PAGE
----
Review: ‘The Man Who Killed Don Quixote’, Terry Gilliam’s Impossible Film Is Finally Here

Terry Gilliam has made his share of memorable films, such as Brazil and 12 Monkeys, but it may always be the film he struggled longest to make that will define his career. The 30-year battle to complete The Man Who Killed Don Quixote is the stuff of Hollywood nightmares. Some productions overcome horrendous shoots to become classics, like Francis Ford Coppola’s Apocalypse Now, but no matter what the mythology sticks to them tight. Gilliam suffered through so much early on, including wholly unnatural natural disasters, that it was documented in the painful documentary Lost in La Mancha. Even within the last year, after Gilliam had secured financing and completed the film he faced months of legal battles that nearly squashed any hope of release.

Well, I con confirm one thing now. The Man Who Killed Don Quixote is real. It had a one night only theatrical release here in the United States, which is sorta like one final slap in the face to Gilliam and his loyal fans. I have seen it, and by now many critics have and probably a few curious moviegoers. It exists. Whether the wait was worth it is another story. Like so much of Gilliam’s work it is maddeningly convoluted and unfunny, too often resembling a bad Monty Python sketch they decided to leave on the cutting room floor. Other times Gilliam’s garish mix of fantasy and realism create something wonderfully fun, insightful, and imaginative. Clearly, Gilliam enjoyed finally getting this movie made and there is a thrill at the sheer creation of it, right for a movie that celebrates creativity while also warning against the dangers of losing it.

This is far from a traditional interpretation of Miguel de Cervantes’ 17th-century novel, although its quixotic themes are realized in the protagonist, Toby, played by Adam Driver. Toby is a big shot director whose “visionary” skills are being wasted shooting TV commercials. Whatever inspiration he once had is gone, widdled away by Yes Men who tell him whatever he needs to hear and what will be easiest. While in Spain for his latest ad shoot, Toby discovers the adaptation of Don Quixote he shot there as a college student. Curious how the actors from that film have turned out, he returns to the town only to discover the destructive impact he has had on their lives. The lead actress, Angelica, left home to become a big star but failed and now her life is in ruins. The actor who played Don Quixote, a simple shoemaker named Javier (Jonathan Pryce), was driven mad by the experience and now truly believes he is Don Quixote. He even rocks the suit of armor full-time, believes Toby to be his Sancho Panza, and is convinced windmills are dragons.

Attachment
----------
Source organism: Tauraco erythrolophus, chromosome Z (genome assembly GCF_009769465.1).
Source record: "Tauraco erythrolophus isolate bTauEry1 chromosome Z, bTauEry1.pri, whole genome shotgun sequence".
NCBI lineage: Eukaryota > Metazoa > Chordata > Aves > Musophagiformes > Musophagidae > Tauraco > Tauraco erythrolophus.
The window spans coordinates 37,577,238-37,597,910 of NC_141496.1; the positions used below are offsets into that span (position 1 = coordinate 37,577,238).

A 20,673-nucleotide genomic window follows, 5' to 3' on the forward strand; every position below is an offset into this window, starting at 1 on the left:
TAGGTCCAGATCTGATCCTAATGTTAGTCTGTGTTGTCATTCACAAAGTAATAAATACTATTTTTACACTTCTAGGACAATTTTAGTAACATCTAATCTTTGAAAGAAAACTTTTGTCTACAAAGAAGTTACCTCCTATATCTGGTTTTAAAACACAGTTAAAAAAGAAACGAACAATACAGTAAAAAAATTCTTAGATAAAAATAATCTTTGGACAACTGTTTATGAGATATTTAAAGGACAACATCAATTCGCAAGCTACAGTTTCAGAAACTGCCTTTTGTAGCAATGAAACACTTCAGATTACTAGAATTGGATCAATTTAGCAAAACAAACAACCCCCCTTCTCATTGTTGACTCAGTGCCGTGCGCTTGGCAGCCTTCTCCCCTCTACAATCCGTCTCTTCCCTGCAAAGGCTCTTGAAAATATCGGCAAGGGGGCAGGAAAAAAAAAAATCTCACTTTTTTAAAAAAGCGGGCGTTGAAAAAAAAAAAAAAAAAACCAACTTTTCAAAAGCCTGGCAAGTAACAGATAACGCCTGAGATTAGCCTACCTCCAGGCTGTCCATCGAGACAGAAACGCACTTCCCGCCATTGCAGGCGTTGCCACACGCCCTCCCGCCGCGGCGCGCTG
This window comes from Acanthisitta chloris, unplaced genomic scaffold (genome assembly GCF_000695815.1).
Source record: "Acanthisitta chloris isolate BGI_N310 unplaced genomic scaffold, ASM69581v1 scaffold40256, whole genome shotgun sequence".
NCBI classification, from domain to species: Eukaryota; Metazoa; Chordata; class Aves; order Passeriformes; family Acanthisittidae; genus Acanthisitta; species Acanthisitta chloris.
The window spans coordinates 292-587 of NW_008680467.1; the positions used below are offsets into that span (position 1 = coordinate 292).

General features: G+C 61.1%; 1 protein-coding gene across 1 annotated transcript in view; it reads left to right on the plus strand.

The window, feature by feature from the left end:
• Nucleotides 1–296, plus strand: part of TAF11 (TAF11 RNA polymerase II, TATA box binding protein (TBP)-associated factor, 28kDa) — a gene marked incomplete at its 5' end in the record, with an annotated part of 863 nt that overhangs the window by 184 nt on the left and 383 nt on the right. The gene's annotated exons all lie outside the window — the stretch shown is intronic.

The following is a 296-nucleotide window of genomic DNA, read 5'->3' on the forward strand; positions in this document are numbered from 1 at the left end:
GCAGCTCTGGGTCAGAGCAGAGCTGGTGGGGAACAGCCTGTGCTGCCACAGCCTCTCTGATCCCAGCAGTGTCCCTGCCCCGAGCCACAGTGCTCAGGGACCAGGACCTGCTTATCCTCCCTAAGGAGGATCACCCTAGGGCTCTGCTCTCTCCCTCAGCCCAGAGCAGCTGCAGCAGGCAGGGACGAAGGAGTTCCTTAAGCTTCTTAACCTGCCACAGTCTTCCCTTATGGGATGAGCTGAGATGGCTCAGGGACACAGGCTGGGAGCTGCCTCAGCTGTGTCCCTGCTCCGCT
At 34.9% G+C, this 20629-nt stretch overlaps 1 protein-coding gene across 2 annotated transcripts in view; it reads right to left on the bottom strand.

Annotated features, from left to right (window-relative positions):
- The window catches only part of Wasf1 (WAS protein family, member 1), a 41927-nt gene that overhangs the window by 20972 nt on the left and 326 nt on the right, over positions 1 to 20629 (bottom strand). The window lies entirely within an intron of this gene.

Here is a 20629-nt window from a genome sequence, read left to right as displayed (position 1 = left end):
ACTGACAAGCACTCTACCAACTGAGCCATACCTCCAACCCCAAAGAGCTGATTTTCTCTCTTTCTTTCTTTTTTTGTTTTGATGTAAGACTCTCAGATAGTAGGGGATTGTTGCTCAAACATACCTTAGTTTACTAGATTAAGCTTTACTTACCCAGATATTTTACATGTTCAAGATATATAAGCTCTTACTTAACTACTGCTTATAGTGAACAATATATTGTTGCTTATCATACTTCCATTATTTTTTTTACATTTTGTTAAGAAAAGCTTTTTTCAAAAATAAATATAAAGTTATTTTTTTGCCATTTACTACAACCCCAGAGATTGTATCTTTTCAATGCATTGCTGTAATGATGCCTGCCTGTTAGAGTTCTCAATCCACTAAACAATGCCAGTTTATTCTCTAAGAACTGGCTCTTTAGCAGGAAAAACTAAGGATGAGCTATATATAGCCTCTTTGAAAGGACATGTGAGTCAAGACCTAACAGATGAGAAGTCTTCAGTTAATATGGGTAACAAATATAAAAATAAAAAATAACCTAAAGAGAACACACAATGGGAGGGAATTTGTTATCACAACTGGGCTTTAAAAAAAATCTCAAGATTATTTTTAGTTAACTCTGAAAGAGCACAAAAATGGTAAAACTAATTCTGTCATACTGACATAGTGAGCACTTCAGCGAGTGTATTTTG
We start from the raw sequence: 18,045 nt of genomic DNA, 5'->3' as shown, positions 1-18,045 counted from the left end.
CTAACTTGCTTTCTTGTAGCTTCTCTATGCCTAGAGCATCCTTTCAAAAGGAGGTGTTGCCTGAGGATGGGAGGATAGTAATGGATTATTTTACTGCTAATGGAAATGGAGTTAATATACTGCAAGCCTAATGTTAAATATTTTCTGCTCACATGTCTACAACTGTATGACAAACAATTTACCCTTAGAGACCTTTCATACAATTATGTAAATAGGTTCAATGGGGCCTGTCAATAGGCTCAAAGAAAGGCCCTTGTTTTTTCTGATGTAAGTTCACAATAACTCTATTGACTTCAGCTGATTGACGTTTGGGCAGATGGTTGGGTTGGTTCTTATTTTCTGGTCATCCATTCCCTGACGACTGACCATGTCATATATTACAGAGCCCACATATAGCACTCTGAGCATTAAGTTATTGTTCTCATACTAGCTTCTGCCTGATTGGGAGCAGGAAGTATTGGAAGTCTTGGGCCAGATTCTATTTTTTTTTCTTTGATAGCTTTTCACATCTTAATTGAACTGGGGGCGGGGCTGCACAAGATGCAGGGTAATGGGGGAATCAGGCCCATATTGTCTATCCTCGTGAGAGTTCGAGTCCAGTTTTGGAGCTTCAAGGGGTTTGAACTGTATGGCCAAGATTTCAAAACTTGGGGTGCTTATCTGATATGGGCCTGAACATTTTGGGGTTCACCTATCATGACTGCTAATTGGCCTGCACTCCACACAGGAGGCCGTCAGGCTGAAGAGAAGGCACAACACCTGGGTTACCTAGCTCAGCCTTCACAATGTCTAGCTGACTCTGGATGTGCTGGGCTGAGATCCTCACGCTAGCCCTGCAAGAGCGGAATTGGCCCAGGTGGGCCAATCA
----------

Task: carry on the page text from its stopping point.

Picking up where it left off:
It’s not difficult to see why Gilliam has been so attracted to this story, undoubtedly seeing a lot of himself in Toby’s straining against the corporate Hollywood machine and need for something more. He is just as much Javier, whose quixotic quest is fueled by a need to remain relevant. Doubtful this is the same movie he would’ve made if the first attempt had been a success, but it’s the one we have now. And it works while Gilliam has his characters, with Toby forced by contrivance to accept the role of Sancho Panza, sliding deeper into a fantasy world of their own making. But as reality goes further out of grasp, so too does Gilliam’s personal connection. This exploration of an artist’s descent into delirium is too thin, ultimately covering familiar ground nobody needed to wait this many years to be reminded of.

It’s impossible for The Man Who Killed Don Quixote to escape from the shadow of its three-decade-long production, and with that kind of wait it was unlikely to ever live up to the myth that has been built around it. Maybe it’s enough to just be happy that Gilliam is happy with it, and now he can go on tilting at brand new windmills.

Rating: 2.5 out of 5


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